SAN DIEGO – A tractor-trailer slams into an SUV at an intersection on a remote California desert highway, killing 13 of 25 people crammed inside the late model Ford Expedition. A man dangles a toddler over a border wall near Santa Teresa, New Mexico, allowing her to fall on her face before he disappears into Mexico.
A 40-foot cabin cruiser overloaded with 32 people capsizes just off the San Diego coast, killing three and critically injuring another.
The incidents, which occurred over the last two months, show how smugglers put migrants at extraordinary peril for profits, whether by car, on foot or at sea.
The Coast Guard on Monday ended its search for survivors of the San Diego boat wreck, which happened on a bright Sunday morning near tidepools of Cabrillo National Monument, a popular spot for tourists and hikers.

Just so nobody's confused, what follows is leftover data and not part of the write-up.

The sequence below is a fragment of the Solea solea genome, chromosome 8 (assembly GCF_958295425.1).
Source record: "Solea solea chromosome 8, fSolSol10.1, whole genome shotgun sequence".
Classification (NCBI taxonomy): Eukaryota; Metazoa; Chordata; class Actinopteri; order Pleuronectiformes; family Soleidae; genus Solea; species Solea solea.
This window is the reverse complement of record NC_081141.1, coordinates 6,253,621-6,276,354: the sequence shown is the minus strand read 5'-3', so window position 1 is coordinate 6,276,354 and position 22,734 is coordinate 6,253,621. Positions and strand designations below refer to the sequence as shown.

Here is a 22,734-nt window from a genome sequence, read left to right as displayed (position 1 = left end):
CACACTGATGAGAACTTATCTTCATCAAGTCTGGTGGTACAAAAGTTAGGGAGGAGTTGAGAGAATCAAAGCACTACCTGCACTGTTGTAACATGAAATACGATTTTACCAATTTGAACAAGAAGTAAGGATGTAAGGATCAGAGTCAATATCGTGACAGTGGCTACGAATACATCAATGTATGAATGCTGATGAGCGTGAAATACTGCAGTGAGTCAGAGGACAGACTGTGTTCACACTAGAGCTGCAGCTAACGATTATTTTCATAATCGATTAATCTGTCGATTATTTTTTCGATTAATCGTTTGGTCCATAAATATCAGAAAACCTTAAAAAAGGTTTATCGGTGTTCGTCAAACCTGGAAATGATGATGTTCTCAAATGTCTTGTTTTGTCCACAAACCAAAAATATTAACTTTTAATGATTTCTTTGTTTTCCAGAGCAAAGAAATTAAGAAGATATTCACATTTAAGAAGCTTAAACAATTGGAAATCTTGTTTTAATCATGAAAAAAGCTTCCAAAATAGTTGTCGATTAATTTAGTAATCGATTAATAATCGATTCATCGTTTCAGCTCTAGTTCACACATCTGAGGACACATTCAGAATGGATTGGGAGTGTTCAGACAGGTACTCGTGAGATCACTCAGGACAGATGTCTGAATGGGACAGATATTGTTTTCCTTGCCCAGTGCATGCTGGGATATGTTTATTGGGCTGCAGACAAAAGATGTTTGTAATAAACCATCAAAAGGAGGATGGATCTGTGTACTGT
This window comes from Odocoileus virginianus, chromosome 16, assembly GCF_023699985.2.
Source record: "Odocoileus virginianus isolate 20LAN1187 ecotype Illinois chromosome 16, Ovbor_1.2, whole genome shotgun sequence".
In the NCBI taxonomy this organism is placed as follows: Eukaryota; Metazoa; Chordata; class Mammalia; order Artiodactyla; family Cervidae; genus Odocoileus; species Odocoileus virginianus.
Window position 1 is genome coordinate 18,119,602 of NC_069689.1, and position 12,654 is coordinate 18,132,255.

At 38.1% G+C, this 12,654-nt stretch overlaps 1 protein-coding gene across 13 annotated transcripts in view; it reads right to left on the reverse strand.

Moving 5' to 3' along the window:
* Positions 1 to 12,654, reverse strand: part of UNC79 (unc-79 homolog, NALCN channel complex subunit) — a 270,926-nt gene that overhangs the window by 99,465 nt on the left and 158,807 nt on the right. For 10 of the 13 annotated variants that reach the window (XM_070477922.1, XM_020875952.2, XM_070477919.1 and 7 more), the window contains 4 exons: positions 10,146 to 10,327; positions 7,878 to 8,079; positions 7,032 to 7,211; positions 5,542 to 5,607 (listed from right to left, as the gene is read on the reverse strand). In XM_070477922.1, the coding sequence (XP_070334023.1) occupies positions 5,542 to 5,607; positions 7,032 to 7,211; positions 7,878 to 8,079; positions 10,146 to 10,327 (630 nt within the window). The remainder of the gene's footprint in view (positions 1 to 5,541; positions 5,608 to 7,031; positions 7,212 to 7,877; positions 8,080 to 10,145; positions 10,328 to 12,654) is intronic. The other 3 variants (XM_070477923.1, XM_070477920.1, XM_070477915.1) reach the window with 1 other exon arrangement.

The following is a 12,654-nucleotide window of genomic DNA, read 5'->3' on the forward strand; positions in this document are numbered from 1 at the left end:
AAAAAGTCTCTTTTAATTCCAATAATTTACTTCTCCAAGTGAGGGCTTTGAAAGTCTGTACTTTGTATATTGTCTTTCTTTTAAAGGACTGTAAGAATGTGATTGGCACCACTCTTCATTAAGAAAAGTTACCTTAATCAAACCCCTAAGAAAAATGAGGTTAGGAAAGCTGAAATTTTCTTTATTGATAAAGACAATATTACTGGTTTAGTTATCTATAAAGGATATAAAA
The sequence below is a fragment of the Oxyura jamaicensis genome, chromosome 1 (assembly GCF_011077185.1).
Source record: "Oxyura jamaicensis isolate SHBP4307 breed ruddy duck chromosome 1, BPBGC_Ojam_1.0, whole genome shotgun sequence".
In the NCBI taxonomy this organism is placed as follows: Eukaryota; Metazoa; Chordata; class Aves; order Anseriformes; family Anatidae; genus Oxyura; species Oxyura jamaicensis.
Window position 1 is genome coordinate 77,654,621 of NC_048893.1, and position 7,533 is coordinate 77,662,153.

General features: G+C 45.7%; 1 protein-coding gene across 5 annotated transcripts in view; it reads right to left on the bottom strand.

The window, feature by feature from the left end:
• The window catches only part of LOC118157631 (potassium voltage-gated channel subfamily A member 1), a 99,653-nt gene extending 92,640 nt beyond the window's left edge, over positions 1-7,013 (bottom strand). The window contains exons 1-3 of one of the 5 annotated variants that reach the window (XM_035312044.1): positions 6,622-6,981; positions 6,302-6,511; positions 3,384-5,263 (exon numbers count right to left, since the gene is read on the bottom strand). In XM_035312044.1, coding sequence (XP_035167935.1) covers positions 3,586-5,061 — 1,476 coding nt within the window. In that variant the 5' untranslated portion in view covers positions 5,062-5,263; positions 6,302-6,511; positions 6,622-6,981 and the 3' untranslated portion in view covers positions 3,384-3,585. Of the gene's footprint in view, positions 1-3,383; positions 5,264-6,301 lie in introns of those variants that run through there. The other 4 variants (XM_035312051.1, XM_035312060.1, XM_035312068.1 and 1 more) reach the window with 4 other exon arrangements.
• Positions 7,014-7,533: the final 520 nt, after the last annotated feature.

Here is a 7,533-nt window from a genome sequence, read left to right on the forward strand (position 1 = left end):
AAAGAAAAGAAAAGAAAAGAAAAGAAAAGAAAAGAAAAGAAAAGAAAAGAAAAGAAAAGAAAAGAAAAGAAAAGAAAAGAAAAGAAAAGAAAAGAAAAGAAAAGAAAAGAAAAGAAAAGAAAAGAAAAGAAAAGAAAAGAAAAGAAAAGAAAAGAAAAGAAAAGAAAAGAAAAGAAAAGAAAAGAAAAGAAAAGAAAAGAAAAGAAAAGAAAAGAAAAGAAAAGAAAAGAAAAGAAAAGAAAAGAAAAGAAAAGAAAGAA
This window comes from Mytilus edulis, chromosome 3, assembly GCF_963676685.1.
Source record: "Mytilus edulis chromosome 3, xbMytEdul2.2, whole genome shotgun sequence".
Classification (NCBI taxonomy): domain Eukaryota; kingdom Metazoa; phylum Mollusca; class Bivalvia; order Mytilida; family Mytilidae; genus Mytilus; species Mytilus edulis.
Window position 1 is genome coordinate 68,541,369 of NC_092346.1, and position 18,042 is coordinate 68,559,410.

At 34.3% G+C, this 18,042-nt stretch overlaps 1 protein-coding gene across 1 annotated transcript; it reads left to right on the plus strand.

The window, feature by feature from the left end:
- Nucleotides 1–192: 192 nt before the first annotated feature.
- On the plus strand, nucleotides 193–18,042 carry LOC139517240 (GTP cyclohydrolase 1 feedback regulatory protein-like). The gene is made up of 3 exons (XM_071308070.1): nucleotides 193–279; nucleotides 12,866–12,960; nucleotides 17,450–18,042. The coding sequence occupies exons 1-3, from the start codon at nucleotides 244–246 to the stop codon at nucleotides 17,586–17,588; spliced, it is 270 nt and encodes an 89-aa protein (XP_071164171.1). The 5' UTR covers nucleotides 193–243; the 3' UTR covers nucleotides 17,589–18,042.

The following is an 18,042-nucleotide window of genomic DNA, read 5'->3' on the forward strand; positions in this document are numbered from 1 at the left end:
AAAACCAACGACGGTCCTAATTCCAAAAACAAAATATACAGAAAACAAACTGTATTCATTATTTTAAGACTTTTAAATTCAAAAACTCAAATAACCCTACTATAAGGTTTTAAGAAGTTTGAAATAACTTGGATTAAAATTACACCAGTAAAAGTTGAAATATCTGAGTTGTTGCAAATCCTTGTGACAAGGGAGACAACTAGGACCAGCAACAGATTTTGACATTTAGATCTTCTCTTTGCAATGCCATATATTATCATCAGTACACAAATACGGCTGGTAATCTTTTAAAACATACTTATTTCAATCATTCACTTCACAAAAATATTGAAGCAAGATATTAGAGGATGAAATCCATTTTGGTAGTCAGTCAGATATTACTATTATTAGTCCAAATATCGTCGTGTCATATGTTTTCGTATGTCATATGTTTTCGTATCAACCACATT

The boat captain was in custody but Kelly Thornton, a spokeswoman for the U.S. attorney's office in San Diego, declined to comment.
The SUV crash occurred in March and authorities said it was one of two vehicles crammed with occupants that entered the U.S. through an opening cut into the border wall. All were being smuggled. Those inside the other SUV were not involved in the accident and were picked up by the Border Patrol.
The toddler in the New Mexico incident was believed dropped by a smuggler and survived the fall.
Smuggling off the California coast has ebbed and flowed over the years but has long been a risky alternative for migrants to avoid heavily guarded land borders. Small boats with single- or twin-engines known as “pangas” enter from Mexico in the dead of night, sometimes charting hundreds of miles north. Recreational boats, like the one that capsized Sunday, try to mix in with fishing and pleasure vessels during the day.
The Border Patrol tallied 1,273 smuggling arrests on the California coast during the 12 months that ended Sept. 30, a 92% increase from a year earlier. Since Oct. 1, it has made 909 arrests.